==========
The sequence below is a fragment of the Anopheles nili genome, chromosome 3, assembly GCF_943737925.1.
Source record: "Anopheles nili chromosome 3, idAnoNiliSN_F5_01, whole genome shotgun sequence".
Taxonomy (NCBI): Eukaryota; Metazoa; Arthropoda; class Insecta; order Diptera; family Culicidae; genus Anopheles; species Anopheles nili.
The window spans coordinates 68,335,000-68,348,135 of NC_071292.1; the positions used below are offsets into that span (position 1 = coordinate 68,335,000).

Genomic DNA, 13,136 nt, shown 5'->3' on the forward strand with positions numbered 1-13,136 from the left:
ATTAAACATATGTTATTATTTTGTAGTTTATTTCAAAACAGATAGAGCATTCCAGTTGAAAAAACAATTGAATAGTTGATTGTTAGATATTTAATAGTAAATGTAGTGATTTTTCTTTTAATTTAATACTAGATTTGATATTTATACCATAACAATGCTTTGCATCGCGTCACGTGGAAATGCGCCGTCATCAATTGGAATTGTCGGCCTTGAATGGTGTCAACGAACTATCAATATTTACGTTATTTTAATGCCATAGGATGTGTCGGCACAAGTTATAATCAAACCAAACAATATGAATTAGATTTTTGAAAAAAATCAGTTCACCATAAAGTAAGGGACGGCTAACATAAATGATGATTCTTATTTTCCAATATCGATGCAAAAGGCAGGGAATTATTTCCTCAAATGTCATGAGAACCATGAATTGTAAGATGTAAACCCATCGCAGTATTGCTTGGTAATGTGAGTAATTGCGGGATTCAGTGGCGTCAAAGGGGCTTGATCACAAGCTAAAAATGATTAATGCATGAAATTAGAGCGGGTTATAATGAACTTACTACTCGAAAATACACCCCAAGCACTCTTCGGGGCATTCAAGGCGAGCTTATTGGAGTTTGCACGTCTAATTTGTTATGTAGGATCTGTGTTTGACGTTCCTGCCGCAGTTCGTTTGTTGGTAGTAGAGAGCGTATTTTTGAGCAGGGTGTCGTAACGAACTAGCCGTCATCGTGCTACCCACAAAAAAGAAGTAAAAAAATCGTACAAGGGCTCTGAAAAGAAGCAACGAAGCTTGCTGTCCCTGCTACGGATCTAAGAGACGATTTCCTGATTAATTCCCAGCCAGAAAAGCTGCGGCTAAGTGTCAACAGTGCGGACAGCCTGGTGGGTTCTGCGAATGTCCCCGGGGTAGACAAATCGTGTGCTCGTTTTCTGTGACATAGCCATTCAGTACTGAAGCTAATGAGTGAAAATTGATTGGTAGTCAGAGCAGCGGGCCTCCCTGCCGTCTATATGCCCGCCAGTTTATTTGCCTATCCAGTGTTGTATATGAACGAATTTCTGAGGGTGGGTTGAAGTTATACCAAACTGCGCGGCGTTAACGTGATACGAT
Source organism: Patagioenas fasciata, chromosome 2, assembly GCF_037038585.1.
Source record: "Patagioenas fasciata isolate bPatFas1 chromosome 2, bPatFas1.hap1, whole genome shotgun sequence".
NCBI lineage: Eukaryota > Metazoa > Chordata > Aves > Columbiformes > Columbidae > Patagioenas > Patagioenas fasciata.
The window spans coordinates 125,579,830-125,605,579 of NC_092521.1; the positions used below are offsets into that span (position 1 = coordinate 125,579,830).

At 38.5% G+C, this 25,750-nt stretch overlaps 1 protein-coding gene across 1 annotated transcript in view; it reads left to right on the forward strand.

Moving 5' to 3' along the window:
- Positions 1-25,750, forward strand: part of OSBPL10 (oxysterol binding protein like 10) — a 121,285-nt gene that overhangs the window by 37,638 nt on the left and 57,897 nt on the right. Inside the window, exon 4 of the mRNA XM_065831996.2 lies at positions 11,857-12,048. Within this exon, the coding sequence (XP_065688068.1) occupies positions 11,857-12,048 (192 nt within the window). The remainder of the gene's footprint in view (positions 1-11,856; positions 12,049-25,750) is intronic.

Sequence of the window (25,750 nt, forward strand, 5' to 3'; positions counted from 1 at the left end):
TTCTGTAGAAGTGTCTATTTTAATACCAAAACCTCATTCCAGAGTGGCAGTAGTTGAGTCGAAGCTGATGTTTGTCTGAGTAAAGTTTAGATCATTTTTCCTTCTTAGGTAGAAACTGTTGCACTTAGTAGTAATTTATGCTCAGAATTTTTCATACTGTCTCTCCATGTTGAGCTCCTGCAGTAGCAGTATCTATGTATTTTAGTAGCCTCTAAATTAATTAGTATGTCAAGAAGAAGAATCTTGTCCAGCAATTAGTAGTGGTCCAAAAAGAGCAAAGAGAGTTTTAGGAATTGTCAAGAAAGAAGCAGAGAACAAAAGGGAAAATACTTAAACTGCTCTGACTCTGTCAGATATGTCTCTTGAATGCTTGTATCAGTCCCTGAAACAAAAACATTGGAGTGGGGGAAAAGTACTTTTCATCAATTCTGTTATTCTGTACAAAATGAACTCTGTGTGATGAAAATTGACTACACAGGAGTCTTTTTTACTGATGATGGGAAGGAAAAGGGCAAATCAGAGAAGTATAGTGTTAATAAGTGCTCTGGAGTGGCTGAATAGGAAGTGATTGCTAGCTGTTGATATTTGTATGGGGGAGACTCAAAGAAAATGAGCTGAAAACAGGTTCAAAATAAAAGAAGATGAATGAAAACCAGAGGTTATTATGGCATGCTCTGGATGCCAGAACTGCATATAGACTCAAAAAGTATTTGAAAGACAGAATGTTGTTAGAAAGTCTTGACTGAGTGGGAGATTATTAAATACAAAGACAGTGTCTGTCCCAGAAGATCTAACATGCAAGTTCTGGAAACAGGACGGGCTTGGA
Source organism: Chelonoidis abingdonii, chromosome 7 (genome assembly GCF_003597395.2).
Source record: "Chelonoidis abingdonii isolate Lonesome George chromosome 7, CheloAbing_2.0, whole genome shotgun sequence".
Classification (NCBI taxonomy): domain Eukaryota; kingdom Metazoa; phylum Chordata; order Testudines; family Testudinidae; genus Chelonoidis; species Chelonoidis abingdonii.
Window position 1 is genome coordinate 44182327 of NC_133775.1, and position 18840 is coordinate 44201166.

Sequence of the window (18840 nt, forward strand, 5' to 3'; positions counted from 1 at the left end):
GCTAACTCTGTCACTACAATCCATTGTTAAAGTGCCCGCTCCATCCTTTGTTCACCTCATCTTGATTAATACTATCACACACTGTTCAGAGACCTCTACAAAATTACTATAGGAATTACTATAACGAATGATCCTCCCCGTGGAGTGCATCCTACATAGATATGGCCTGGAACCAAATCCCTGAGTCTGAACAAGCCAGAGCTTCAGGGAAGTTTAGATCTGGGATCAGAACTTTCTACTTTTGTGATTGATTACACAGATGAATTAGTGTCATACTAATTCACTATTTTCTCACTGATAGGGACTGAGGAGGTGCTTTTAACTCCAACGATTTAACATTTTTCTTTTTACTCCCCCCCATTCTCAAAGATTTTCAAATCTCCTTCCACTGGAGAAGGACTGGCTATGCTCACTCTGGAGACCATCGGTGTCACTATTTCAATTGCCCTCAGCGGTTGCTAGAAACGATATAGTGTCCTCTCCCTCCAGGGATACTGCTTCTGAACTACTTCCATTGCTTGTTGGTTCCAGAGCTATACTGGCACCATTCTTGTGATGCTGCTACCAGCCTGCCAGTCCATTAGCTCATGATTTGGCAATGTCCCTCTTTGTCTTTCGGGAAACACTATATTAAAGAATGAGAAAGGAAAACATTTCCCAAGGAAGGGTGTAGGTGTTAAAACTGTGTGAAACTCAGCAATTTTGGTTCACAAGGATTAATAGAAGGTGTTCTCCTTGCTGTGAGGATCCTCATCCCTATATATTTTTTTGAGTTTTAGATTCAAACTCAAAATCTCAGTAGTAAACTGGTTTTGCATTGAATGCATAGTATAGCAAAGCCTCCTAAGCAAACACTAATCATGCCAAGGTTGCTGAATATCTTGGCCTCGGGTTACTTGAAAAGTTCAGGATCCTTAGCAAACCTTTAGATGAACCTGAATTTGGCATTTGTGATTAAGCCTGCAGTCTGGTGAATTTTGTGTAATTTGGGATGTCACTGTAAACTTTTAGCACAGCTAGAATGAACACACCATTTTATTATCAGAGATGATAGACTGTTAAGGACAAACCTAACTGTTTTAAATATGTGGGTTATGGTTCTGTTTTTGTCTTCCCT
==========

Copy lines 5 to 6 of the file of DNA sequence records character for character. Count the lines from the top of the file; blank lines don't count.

Genomic DNA, 13,136 nt, shown 5'->3' on the forward strand with positions numbered 1-13,136 from the left:
ATTAAACATATGTTATTATTTTGTAGTTTATTTCAAAACAGATAGAGCATTCCAGTTGAAAAAACAATTGAATAGTTGATTGTTAGATATTTAATAGTAAATGTAGTGATTTTTCTTTTAATTTAATACTAGATTTGATATTTATACCATAACAATGCTTTGCATCGCGTCACGTGGAAATGCGCCGTCATCAATTGGAATTGTCGGCCTTGAATGGTGTCAACGAACTATCAATATTTACGTTATTTTAATGCCATAGGATGTGTCGGCACAAGTTATAATCAAACCAAACAATATGAATTAGATTTTTGAAAAAAATCAGTTCACCATAAAGTAAGGGACGGCTAACATAAATGATGATTCTTATTTTCCAATATCGATGCAAAAGGCAGGGAATTATTTCCTCAAATGTCATGAGAACCATGAATTGTAAGATGTAAACCCATCGCAGTATTGCTTGGTAATGTGAGTAATTGCGGGATTCAGTGGCGTCAAAGGGGCTTGATCACAAGCTAAAAATGATTAATGCATGAAATTAGAGCGGGTTATAATGAACTTACTACTCGAAAATACACCCCAAGCACTCTTCGGGGCATTCAAGGCGAGCTTATTGGAGTTTGCACGTCTAATTTGTTATGTAGGATCTGTGTTTGACGTTCCTGCCGCAGTTCGTTTGTTGGTAGTAGAGAGCGTATTTTTGAGCAGGGTGTCGTAACGAACTAGCCGTCATCGTGCTACCCACAAAAAAGAAGTAAAAAAATCGTACAAGGGCTCTGAAAAGAAGCAACGAAGCTTGCTGTCCCTGCTACGGATCTAAGAGACGATTTCCTGATTAATTCCCAGCCAGAAAAGCTGCGGCTAAGTGTCAACAGTGCGGACAGCCTGGTGGGTTCTGCGAATGTCCCCGGGGTAGACAAATCGTGTGCTCGTTTTCTGTGACATAGCCATTCAGTACTGAAGCTAATGAGTGAAAATTGATTGGTAGTCAGAGCAGCGGGCCTCCCTGCCGTCTATATGCCCGCCAGTTTATTTGCCTATCCAGTGTTGTATATGAACGAATTTCTGAGGGTGGGTTGAAGTTATACCAAACTGCGCGGCGTTAACGTGATACGAT